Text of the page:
At dawn, the task force began its mission.

From left: Gary Jaecks, Sam Aluna and Tom Keelin served in Vietnam in 1968. Contribution/Sam Aluna

Tom Killing was equipped with an M60 machine gun in the last APC. Corporal Ray Cheneweth from Dove Creek, Colorado, stood beside him.

After driving several miles west, the leading APC climbed to a hill and stopped. The lead driver saw a culvert on the downhill road was blown up. He turned the vehicle around and tried to sound the alarm-in time to avoid the worst effect of the incoming rocket sweeping the rotating APC.

The enemy's mortars, heavy machine guns, rockets and light weapons were stacked on top of the column. All the senses have been shocked.

The sound of incoming weapons was mixed with shouts, screams, and crashes.

Smoke from the explosion enveloped the track.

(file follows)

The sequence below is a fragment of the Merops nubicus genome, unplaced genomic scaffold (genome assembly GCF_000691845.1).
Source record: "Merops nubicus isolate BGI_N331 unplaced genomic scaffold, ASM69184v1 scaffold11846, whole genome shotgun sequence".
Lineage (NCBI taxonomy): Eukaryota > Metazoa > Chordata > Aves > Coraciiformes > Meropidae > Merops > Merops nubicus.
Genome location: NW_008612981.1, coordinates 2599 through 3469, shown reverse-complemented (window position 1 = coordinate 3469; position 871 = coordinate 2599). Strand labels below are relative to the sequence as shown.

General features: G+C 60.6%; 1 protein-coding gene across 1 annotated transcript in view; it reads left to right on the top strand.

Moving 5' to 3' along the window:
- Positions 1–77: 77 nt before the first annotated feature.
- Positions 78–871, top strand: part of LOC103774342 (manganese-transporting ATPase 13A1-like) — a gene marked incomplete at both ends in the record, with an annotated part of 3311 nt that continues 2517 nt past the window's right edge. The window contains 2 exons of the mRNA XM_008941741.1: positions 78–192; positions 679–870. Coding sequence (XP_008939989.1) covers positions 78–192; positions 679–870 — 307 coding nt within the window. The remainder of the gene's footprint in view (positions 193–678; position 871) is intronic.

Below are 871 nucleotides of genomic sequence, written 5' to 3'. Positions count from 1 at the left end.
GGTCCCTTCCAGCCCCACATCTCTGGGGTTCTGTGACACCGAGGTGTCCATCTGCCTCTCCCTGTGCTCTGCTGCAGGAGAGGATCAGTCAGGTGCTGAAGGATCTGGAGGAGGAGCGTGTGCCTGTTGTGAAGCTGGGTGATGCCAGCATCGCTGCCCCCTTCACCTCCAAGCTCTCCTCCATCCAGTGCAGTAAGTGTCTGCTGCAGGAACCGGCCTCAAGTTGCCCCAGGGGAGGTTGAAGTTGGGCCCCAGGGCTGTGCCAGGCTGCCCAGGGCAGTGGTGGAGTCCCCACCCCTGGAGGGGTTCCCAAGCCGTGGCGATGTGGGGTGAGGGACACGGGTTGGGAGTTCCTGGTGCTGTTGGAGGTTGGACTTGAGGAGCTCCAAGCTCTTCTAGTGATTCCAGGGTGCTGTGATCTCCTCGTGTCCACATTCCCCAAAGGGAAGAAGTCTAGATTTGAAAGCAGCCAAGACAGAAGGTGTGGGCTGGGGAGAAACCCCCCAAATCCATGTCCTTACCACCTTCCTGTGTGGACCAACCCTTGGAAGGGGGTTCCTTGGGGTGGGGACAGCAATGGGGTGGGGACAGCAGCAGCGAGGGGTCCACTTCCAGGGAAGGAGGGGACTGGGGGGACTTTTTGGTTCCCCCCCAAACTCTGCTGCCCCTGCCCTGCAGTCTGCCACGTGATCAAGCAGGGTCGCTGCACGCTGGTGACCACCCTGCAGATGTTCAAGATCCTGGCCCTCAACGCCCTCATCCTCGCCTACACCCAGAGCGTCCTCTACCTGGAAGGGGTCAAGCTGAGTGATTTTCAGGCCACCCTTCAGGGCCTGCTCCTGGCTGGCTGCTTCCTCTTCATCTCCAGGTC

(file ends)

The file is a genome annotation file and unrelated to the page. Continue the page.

After firing only one bullet with a 90mm gun, the tank was hit by a rocket at the bottom of its turret, freezing the turret in place. The C4 cargo was detonated and produced dazzling smoke. The pungent C4 gas, rocket propellant and gunpowder mixed with the smell of burning human flesh.

At the beginning of the attack, a hollow rocket found its mark in Keelin's APC. It passed through the shell of the APC and exploded.

Tom felt so hot and unconscious.

Tom Keelin's injured armored personnel carrier was severely damaged after the exchange of fire on January 15, 1969. Contribution/1st Battalion, 50th Infantry Association

When he woke up, his left calf was lying beside him. He could see the bare remains of his left femur.

Surprisingly, he did not feel any pain in his leg, at least not immediately.

Then he noticed Cheneweth lying motionless, lying beside him, eyes open but unresponsive.

Moments later, Gordon Wimmet, an injured teammate in Lake George, New York, grabbed Keeling's shoulder, half-dragging and half-lifting his broken body from the APC.

Keeling lay on the berm on the side of the road with the other wounded. He remembered a soldier stopped on him, and then announced in a barely audible voice: "This man is dead."